REBELS blamed for the downing of Flight MH17 have been accused of sabotaging the investigation into the disaster by scattering parts of other planes at the crash site.
The claim from UK intelligence sources came as the Moscow-backed separatists yesterday shot down two Ukrainian fighter jets in the east of the country.
British experts have begun their work analysing the black boxes from the flight amid warnings from Australia that some of the bodies of the victims may never be found.
UK government sources yesterday said intelligence showed rebels deliberately tampered with evidence, moving bodies and placing parts from other planes in the debris.
The claims came as fighting continued in eastern Ukraine yesterday, with pro-Russian militia shooting down two military jets just 20 miles from the MH17 crash site. All 298 people on board the Malaysian Airlines flight from Amsterdam to Kuala Lumpur died when the plane was shot down last week.
Some of the bodies have arrived in the Netherlands, where they will be formally identified. But there are warnings that some of the dead may never be recovered.
Home to 193 of the victims, the Netherlands yesterday held a day of national mourning. Flags flew at half-mast on government buildings and family homes.
Six days after the Boeing 777 was shot down, two military transport planes carrying 40 coffins arrived in Eindhoven, where they were met by hundreds of relatives.
“If I have to wait five months for identification, I can do it,” said Silene Fredriksz-Hoogzand, whose son, Bryce, and his girlfriend Daisy Oehlers died in the crash. “Waiting while the bodies were in the field and in the train was a nightmare.”
Speaking at Schiphol Airport, Briton Barry Sweeney had made the same journey to Amsterdam as his son Liam, an avid Newcastle United fan, just six days earlier.
The 28-year-old died alongside fellow Newcastle supporter John Alder as they made their way to see their club on a pre-season tour of New Zealand.
Mr Sweeney said: “We need closure. We need to see our children. All the families, we need them back here.”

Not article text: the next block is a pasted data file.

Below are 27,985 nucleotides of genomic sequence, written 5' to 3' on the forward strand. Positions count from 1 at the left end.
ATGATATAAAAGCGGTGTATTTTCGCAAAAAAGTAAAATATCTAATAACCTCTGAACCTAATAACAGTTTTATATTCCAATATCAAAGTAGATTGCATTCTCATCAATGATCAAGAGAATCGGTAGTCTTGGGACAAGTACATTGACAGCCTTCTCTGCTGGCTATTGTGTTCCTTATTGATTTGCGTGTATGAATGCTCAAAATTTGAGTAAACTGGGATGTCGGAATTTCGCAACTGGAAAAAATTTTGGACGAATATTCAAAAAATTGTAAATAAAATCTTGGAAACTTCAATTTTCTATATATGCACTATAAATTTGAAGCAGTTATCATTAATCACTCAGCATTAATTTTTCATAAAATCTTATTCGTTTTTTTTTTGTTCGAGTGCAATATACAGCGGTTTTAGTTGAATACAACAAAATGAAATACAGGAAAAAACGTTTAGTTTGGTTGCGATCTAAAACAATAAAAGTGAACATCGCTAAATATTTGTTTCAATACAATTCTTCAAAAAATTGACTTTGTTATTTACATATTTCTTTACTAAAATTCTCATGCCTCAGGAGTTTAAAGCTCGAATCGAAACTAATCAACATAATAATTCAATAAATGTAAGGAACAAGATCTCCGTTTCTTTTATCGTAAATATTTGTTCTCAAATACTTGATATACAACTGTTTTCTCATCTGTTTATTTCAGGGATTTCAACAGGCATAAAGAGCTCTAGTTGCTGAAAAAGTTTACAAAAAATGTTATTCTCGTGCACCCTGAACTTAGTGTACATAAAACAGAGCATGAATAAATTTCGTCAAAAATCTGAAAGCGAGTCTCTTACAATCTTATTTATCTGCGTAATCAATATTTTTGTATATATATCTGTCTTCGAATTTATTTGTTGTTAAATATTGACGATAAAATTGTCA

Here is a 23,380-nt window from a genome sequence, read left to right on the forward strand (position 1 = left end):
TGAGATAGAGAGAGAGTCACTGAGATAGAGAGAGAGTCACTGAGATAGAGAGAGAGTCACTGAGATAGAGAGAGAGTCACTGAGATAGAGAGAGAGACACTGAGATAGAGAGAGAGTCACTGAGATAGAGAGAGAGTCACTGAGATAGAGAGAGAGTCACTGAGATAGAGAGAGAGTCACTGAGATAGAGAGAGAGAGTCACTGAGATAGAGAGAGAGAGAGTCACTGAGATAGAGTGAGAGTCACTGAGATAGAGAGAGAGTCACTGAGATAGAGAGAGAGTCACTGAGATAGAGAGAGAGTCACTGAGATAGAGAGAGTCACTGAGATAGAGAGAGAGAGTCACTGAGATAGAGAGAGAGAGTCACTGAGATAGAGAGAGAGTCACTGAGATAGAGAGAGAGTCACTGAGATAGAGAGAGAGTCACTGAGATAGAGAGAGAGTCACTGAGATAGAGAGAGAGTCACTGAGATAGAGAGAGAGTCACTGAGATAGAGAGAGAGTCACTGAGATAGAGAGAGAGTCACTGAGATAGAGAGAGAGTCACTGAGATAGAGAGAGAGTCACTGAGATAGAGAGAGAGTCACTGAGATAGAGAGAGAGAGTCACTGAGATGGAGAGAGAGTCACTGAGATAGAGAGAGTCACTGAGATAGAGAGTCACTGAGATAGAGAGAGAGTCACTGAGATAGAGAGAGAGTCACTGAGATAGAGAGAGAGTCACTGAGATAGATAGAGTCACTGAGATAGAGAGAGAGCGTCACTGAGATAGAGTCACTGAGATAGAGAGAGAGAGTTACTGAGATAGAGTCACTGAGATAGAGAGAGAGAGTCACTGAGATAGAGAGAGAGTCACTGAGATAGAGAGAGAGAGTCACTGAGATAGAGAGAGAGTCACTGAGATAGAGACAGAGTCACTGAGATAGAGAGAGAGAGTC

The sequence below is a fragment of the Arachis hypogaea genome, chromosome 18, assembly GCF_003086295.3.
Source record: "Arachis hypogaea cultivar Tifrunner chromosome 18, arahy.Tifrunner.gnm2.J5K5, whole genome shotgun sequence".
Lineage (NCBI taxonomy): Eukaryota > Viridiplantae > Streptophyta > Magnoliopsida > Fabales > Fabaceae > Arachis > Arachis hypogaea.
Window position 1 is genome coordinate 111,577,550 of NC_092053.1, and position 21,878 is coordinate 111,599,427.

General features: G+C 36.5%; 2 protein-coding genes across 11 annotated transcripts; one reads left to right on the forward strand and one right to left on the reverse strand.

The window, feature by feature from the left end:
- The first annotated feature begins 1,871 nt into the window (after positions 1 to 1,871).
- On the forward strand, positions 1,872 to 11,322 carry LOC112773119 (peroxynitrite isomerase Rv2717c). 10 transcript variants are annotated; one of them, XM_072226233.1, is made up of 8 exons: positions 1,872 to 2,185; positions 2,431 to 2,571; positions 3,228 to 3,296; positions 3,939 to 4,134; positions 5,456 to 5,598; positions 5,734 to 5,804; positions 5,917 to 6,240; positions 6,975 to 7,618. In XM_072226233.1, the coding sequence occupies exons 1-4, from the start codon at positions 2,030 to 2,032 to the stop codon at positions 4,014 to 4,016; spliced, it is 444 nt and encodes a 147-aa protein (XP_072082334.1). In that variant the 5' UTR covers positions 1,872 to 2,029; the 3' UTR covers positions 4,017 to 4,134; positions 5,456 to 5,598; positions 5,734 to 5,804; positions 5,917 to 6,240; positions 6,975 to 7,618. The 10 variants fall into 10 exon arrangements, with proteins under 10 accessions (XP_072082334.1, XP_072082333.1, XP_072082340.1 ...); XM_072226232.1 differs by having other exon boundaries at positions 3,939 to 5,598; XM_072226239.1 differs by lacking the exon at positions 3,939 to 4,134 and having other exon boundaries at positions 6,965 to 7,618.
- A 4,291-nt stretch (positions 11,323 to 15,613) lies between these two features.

But despite the arrival of the bodies, the Australian authorities said some of the victims might never be recovered unless a thorough and secure search area is established.
Referring to the 37 Australians killed, the country’s prime minister, Tony Abbott, said: “My fear is that unless we do more… some of them will never come home.
“It is quite possible that many bodies are still out there in the open in the European summer subject to interference and subject to the ravages of heat and animals.”
Dutch air safety officials leading the investigation into the disaster have still not gained safe access to the crash site.
The Dutch Safety Board (DSB) said analysis of the Malaysia Airlines black box flight recorders, currently being examined by the UK’s Air Accidents Investigation Branch in Hampshire, “may take several weeks”.
But in a report on the on-site investigation, the DSB said: “At the time of writing, the investigators have not yet been able to visit the site of the crash and conduct their investigation under safe conditions.”
Meanwhile, independent military analysts have said that the size, spread, shape and number of shrapnel impacts visible in a photograph of a piece of the wreckage all point to a missile system like the SA-11 Buk.
Justin Bronk at the Royal United Services Institute said: “The size of shrapnel holes is fairly broad, in keeping with what you would expect from a large missile like the SA-11.”